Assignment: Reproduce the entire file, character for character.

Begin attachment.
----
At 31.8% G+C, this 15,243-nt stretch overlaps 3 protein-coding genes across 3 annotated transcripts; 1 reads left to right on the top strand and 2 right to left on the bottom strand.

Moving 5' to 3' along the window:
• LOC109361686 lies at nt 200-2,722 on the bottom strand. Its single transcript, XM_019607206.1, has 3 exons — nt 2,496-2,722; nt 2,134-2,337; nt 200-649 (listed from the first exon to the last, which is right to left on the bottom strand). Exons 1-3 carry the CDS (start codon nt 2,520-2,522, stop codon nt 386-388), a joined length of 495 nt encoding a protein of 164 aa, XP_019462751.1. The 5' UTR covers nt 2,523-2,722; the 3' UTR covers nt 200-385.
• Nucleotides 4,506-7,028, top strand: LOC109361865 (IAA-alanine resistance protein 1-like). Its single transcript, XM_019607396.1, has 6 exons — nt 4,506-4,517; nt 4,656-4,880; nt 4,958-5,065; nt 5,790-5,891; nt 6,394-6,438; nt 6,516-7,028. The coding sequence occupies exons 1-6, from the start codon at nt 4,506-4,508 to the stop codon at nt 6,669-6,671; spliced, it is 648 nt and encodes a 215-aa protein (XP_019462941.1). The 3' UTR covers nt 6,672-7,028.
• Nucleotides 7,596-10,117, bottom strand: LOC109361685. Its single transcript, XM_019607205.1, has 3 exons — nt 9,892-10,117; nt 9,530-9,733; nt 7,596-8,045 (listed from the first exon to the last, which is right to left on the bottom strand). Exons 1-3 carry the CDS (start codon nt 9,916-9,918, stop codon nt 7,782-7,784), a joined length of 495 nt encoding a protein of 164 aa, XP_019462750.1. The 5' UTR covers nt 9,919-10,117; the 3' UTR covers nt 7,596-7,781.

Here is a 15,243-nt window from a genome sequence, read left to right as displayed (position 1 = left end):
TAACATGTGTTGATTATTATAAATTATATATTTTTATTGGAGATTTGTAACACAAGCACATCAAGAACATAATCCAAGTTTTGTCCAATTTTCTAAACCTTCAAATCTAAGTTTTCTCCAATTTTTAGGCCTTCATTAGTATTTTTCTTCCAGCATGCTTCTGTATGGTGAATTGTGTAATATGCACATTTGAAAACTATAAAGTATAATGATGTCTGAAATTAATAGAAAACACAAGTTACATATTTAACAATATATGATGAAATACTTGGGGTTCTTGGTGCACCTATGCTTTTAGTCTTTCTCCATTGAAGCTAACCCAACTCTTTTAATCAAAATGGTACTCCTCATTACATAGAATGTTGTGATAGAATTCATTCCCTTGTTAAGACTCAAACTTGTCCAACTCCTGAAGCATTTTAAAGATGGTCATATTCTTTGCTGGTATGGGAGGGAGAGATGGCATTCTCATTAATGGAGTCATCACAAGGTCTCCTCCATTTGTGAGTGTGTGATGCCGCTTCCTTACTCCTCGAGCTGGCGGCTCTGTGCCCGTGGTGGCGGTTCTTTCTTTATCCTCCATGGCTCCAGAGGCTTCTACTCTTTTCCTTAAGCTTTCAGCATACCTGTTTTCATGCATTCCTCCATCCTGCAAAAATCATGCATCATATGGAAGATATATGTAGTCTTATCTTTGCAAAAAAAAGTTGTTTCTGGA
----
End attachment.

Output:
At 31.8% G+C, this 15,243-nt stretch overlaps 3 protein-coding genes across 3 annotated transcripts; 1 reads left to right on the top strand and 2 right to left on the bottom strand.

Moving 5' to 3' along the window:
• LOC109361686 lies at nt 200-2,722 on the bottom strand. Its single transcript, XM_019607206.1, has 3 exons — nt 2,496-2,722; nt 2,134-2,337; nt 200-649 (listed from the first exon to the last, which is right to left on the bottom strand). Exons 1-3 carry the CDS (start codon nt 2,520-2,522, stop codon nt 386-388), a joined length of 495 nt encoding a protein of 164 aa, XP_019462751.1. The 5' UTR covers nt 2,523-2,722; the 3' UTR covers nt 200-385.
• Nucleotides 4,506-7,028, top strand: LOC109361865 (IAA-alanine resistance protein 1-like). Its single transcript, XM_019607396.1, has 6 exons — nt 4,506-4,517; nt 4,656-4,880; nt 4,958-5,065; nt 5,790-5,891; nt 6,394-6,438; nt 6,516-7,028. The coding sequence occupies exons 1-6, from the start codon at nt 4,506-4,508 to the stop codon at nt 6,669-6,671; spliced, it is 648 nt and encodes a 215-aa protein (XP_019462941.1). The 3' UTR covers nt 6,672-7,028.
• Nucleotides 7,596-10,117, bottom strand: LOC109361685. Its single transcript, XM_019607205.1, has 3 exons — nt 9,892-10,117; nt 9,530-9,733; nt 7,596-8,045 (listed from the first exon to the last, which is right to left on the bottom strand). Exons 1-3 carry the CDS (start codon nt 9,916-9,918, stop codon nt 7,782-7,784), a joined length of 495 nt encoding a protein of 164 aa, XP_019462750.1. The 5' UTR covers nt 9,919-10,117; the 3' UTR covers nt 7,596-7,781.

Here is a 15,243-nt window from a genome sequence, read left to right as displayed (position 1 = left end):
TAACATGTGTTGATTATTATAAATTATATATTTTTATTGGAGATTTGTAACACAAGCACATCAAGAACATAATCCAAGTTTTGTCCAATTTTCTAAACCTTCAAATCTAAGTTTTCTCCAATTTTTAGGCCTTCATTAGTATTTTTCTTCCAGCATGCTTCTGTATGGTGAATTGTGTAATATGCACATTTGAAAACTATAAAGTATAATGATGTCTGAAATTAATAGAAAACACAAGTTACATATTTAACAATATATGATGAAATACTTGGGGTTCTTGGTGCACCTATGCTTTTAGTCTTTCTCCATTGAAGCTAACCCAACTCTTTTAATCAAAATGGTACTCCTCATTACATAGAATGTTGTGATAGAATTCATTCCCTTGTTAAGACTCAAACTTGTCCAACTCCTGAAGCATTTTAAAGATGGTCATATTCTTTGCTGGTATGGGAGGGAGAGATGGCATTCTCATTAATGGAGTCATCACAAGGTCTCCTCCATTTGTGAGTGTGTGATGCCGCTTCCTTACTCCTCGAGCTGGCGGCTCTGTGCCCGTGGTGGCGGTTCTTTCTTTATCCTCCATGGCTCCAGAGGCTTCTACTCTTTTCCTTAAGCTTTCAGCATACCTGTTTTCATGCATTCCTCCATCCTGCAAAAATCATGCATCATATGGAAGATATATGTAGTCTTATCTTTGCAAAAAAAAGTTGTTTCTGGA